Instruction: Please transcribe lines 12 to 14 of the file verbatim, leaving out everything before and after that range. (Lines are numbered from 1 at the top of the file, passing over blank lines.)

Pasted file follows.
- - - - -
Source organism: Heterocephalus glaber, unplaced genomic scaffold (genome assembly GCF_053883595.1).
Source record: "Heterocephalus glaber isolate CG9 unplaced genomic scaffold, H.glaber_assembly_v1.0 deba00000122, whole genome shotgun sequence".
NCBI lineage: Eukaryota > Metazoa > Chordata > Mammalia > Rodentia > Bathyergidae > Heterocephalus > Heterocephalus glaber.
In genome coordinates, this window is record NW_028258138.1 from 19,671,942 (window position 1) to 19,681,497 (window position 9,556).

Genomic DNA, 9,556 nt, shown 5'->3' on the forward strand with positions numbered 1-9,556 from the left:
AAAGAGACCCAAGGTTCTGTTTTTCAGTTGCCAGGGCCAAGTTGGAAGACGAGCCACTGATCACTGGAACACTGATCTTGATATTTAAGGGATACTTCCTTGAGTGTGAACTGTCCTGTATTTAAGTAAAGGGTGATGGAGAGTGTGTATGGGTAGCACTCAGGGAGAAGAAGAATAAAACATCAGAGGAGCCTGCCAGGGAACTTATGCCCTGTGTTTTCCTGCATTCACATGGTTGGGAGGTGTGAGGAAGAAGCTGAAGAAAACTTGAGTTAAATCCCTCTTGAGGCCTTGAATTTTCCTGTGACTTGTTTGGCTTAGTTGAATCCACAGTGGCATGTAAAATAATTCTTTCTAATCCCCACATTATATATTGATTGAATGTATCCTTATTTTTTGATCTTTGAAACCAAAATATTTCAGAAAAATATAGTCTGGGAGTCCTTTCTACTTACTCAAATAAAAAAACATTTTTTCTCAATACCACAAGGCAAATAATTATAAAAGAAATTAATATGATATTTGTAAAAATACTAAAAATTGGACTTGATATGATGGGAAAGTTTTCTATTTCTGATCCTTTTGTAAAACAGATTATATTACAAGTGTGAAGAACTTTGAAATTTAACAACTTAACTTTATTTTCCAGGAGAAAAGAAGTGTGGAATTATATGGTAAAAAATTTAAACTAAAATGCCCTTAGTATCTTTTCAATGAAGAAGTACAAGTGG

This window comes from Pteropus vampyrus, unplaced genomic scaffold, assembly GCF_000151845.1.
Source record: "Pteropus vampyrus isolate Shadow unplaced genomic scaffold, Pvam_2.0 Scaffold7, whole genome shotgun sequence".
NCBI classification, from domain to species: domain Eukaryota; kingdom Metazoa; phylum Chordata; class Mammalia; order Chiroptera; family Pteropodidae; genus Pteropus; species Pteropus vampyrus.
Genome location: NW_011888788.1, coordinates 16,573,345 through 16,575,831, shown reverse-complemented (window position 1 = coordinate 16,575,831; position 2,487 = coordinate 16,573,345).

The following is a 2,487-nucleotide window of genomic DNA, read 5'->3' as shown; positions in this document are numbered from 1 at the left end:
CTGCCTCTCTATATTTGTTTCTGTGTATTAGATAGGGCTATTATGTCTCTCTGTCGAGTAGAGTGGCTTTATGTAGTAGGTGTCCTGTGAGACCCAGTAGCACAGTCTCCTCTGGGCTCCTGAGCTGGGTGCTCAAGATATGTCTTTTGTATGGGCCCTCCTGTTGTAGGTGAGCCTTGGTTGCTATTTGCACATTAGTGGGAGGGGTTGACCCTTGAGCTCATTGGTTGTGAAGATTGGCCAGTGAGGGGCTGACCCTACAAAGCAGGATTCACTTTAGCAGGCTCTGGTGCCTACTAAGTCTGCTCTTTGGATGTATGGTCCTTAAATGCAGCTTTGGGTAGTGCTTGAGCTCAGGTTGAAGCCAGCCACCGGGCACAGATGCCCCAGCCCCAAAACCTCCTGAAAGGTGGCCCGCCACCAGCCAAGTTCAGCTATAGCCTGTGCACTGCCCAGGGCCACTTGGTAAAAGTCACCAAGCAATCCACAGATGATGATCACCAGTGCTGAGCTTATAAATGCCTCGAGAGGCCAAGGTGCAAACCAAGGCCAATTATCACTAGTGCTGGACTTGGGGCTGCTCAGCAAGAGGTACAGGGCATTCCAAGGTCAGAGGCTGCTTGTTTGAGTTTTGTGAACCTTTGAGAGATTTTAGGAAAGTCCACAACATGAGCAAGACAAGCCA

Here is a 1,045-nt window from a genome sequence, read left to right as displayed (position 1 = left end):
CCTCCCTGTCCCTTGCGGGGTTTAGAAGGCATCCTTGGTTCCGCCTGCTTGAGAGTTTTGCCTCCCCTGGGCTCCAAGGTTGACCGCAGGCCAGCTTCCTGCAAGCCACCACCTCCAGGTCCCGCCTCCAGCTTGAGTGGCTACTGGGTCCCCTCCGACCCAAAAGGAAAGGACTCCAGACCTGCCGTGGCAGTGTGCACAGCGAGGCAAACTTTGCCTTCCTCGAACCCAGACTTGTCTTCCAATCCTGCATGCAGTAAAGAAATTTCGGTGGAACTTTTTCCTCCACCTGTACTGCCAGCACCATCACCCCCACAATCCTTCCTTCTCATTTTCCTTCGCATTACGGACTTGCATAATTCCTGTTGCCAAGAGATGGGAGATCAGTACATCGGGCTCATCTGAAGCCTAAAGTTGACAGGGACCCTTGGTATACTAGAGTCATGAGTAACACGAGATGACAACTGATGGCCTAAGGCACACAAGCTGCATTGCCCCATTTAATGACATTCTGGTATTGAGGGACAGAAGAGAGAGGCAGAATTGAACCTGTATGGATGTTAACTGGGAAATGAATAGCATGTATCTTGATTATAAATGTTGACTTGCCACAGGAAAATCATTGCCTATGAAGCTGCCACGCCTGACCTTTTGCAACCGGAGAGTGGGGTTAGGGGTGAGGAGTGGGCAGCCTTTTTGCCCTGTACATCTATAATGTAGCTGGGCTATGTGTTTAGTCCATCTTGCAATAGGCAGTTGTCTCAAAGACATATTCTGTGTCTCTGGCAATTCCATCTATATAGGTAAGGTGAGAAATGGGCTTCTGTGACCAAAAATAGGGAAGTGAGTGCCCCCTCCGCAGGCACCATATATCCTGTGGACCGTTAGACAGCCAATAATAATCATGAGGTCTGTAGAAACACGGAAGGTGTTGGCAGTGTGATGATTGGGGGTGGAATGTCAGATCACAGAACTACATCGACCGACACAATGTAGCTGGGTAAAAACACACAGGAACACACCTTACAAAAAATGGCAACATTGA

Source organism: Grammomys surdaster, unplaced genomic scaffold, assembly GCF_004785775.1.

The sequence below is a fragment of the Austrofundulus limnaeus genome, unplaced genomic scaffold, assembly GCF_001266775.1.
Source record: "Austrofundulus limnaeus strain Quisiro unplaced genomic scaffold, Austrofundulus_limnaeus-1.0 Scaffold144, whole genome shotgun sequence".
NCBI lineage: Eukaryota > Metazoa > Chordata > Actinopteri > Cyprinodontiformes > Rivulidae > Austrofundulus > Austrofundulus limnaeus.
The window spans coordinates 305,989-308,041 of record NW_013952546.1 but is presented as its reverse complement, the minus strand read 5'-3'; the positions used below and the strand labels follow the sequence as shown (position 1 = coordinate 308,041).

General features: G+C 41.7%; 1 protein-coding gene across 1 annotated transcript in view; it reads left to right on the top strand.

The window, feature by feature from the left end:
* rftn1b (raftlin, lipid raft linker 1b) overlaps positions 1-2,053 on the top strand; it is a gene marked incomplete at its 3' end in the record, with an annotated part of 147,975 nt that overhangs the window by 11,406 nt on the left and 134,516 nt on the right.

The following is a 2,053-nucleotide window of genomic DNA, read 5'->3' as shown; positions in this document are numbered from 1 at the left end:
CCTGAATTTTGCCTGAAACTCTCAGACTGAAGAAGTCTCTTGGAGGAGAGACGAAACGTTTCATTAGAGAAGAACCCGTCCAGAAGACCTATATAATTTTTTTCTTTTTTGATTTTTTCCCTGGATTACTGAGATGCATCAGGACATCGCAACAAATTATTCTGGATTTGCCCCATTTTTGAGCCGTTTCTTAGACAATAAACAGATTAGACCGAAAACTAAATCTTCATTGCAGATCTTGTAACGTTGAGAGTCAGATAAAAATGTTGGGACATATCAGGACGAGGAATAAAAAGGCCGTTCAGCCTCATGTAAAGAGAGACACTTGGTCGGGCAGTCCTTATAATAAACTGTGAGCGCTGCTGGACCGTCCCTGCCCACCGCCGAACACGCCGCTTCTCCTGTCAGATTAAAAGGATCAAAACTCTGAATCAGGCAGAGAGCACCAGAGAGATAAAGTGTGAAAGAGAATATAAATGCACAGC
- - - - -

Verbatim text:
CTGCCTCTCTATATTTGTTTCTGTGTATTAGATAGGGCTATTATGTCTCTCTGTCGAGTAGAGTGGCTTTATGTAGTAGGTGTCCTGTGAGACCCAGTAGCACAGTCTCCTCTGGGCTCCTGAGCTGGGTGCTCAAGATATGTCTTTTGTATGGGCCCTCCTGTTGTAGGTGAGCCTTGGTTGCTATTTGCACATTAGTGGGAGGGGTTGACCCTTGAGCTCATTGGTTGTGAAGATTGGCCAGTGAGGGGCTGACCCTACAAAGCAGGATTCACTTTAGCAGGCTCTGGTGCCTACTAAGTCTGCTCTTTGGATGTATGGTCCTTAAATGCAGCTTTGGGTAGTGCTTGAGCTCAGGTTGAAGCCAGCCACCGGGCACAGATGCCCCAGCCCCAAAACCTCCTGAAAGGTGGCCCGCCACCAGCCAAGTTCAGCTATAGCCTGTGCACTGCCCAGGGCCACTTGGTAAAAGTCACCAAGCAATCCACAGATGATGATCACCAGTGCTGAGCTTATAAATGCCTCGAGAGGCCAAGGTGCAAACCAAGGCCAATTATCACTAGTGCTGGACTTGGGGCTGCTCAGCAAGAGGTACAGGGCATTCCAAGGTCAGAGGCTGCTTGTTTGAGTTTTGTGAACCTTTGAGAGATTTTAGGAAAGTCCACAACATGAGCAAGACAAGCCA

Here is a 1,045-nt window from a genome sequence, read left to right as displayed (position 1 = left end):
CCTCCCTGTCCCTTGCGGGGTTTAGAAGGCATCCTTGGTTCCGCCTGCTTGAGAGTTTTGCCTCCCCTGGGCTCCAAGGTTGACCGCAGGCCAGCTTCCTGCAAGCCACCACCTCCAGGTCCCGCCTCCAGCTTGAGTGGCTACTGGGTCCCCTCCGACCCAAAAGGAAAGGACTCCAGACCTGCCGTGGCAGTGTGCACAGCGAGGCAAACTTTGCCTTCCTCGAACCCAGACTTGTCTTCCAATCCTGCATGCAGTAAAGAAATTTCGGTGGAACTTTTTCCTCCACCTGTACTGCCAGCACCATCACCCCCACAATCCTTCCTTCTCATTTTCCTTCGCATTACGGACTTGCATAATTCCTGTTGCCAAGAGATGGGAGATCAGTACATCGGGCTCATCTGAAGCCTAAAGTTGACAGGGACCCTTGGTATACTAGAGTCATGAGTAACACGAGATGACAACTGATGGCCTAAGGCACACAAGCTGCATTGCCCCATTTAATGACATTCTGGTATTGAGGGACAGAAGAGAGAGGCAGAATTGAACCTGTATGGATGTTAACTGGGAAATGAATAGCATGTATCTTGATTATAAATGTTGACTTGCCACAGGAAAATCATTGCCTATGAAGCTGCCACGCCTGACCTTTTGCAACCGGAGAGTGGGGTTAGGGGTGAGGAGTGGGCAGCCTTTTTGCCCTGTACATCTATAATGTAGCTGGGCTATGTGTTTAGTCCATCTTGCAATAGGCAGTTGTCTCAAAGACATATTCTGTGTCTCTGGCAATTCCATCTATATAGGTAAGGTGAGAAATGGGCTTCTGTGACCAAAAATAGGGAAGTGAGTGCCCCCTCCGCAGGCACCATATATCCTGTGGACCGTTAGACAGCCAATAATAATCATGAGGTCTGTAGAAACACGGAAGGTGTTGGCAGTGTGATGATTGGGGGTGGAATGTCAGATCACAGAACTACATCGACCGACACAATGTAGCTGGGTAAAAACACACAGGAACACACCTTACAAAAAATGGCAACATTGA